Garry Bruton Discusses His Research on Entrepreneurship & Emerging Economies

Scientist Interview: February 2011

Garry Bruton

Recently, Essential Science IndicatorsSM from Thomson Reuters named Dr. Garry Bruton a Rising Star  among scientists in the field of Economics & Business. His current record in this field includes 26 papers cited a total of 324 times between January 1, 2000 and October 31, 2010.

Bruton is a Professor of Management in the Neeley School of Business at Texas Christian University, where he holds the Fehmi Zeko, Jr. Faculty Fellowship. He is also the President of the Asia Academy of Management and the Editor of Academy of Management Perspectives.

Below, he talks with about his highly cited work in international business and entrepreneurship.

SW: Would you tell us a bit about your educational background and research experiences?

My research focuses heavily on international issues. Particularly, I am concerned where there is an intersection between international business and entrepreneurship. My international research started in the early 1990s as I began to teach and conduct research in Russia and its economic transition. Today my research focuses on a wide range of emerging economies. This focus leads me to spend approximately a third of each year in emerging economies conducting research.

Today, I have ongoing research projects in Vietnam, Peru, the Dominican Republic, China, and Turkey. The ability to go and spend time in emerging economies—and in each of the aforementioned economies—is critical to understanding the strategic actions you see in these countries. Without a grounding from actually spending time in a country it is possible to obtain statistical significance in research without understanding if it reflects reality.

SW: More than half of your papers in our database deal with some aspect of business in Asia, largely China. How did you get interested in this particular area?

"We seek to understand how business, particularly entrepreneurship, can help to break these chains of poverty."

I lived in China in both 1997 and 2005. The ability to live in the region and work at Chinese University in Hong Kong led to both firsthand experience in China and related research. It is amazing to have been able to see the transformation of China from widespread poverty to a rich and expanding nation.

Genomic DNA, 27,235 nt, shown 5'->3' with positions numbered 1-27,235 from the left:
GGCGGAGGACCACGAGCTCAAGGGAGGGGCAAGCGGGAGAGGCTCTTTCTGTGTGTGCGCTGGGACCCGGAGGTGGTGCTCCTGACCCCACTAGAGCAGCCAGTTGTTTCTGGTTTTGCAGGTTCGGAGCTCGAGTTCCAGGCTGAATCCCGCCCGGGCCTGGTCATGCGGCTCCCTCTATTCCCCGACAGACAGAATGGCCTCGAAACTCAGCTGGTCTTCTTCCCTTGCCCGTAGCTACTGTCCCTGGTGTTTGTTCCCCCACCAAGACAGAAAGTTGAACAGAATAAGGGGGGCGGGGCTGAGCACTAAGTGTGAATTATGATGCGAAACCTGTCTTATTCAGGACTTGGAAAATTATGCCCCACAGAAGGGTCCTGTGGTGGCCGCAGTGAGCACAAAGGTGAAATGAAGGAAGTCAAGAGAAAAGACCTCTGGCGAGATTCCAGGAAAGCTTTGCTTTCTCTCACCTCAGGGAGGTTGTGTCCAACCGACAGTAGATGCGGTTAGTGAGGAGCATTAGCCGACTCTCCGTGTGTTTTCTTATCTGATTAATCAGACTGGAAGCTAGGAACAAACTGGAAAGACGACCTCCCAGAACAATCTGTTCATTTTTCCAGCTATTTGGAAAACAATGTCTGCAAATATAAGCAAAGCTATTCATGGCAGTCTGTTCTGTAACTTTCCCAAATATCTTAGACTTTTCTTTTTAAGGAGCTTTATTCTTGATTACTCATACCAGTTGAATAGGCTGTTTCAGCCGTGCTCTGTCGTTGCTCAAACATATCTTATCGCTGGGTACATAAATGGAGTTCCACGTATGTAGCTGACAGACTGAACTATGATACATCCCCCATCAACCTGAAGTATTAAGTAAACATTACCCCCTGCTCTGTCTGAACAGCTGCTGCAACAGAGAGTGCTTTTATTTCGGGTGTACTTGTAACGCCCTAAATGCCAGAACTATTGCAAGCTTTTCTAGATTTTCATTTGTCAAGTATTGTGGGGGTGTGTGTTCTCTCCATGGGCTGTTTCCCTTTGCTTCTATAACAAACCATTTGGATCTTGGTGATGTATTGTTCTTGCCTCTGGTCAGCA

SW: Your most cited original paper in our database is the 2003Journal of Business Venturing paper, "An institutional view of China's venture capital industry—Explaining the differences between China and the West," (Bruton GD, Ahlstrom D, 18[2]: 233-59). Would you tell us a little about this paper—your goals and findings, and where you have taken this research since its publication?

This paper was a qualitative piece of research in which we examined venture capital in China. This research helped to establish that actions in China may look similar to what we understand in the United States since many of the venture capitalists in China were trained in the United States. However, the implementation of venture capital is very different in Asia, as the actions of venture capitalists in China are directed subtly by the culture of the nation. Thus, by looking deeper at the actual actions of the venture capitalist we were able to discern the impact of culture in this industry.

Qualitative research is critical to build the theoretical understanding of what occurs in different institutional settings. Without grounding and in-depth understanding of a research topic from qualitative research it is possible to make inaccurate assumptions.

SW: In 2009, you and your colleagues published a paper in theJournal of International Business Studies comparing venture capital industries between Latin America and Asia (Bruton GD, Ahlstrom D, Puky T, "Institutional differences and the development of entrepreneurial ventures: A comparison of the venture capital industries in Latin America and Asia," 40[5]: 762-78). Please tell us about this work.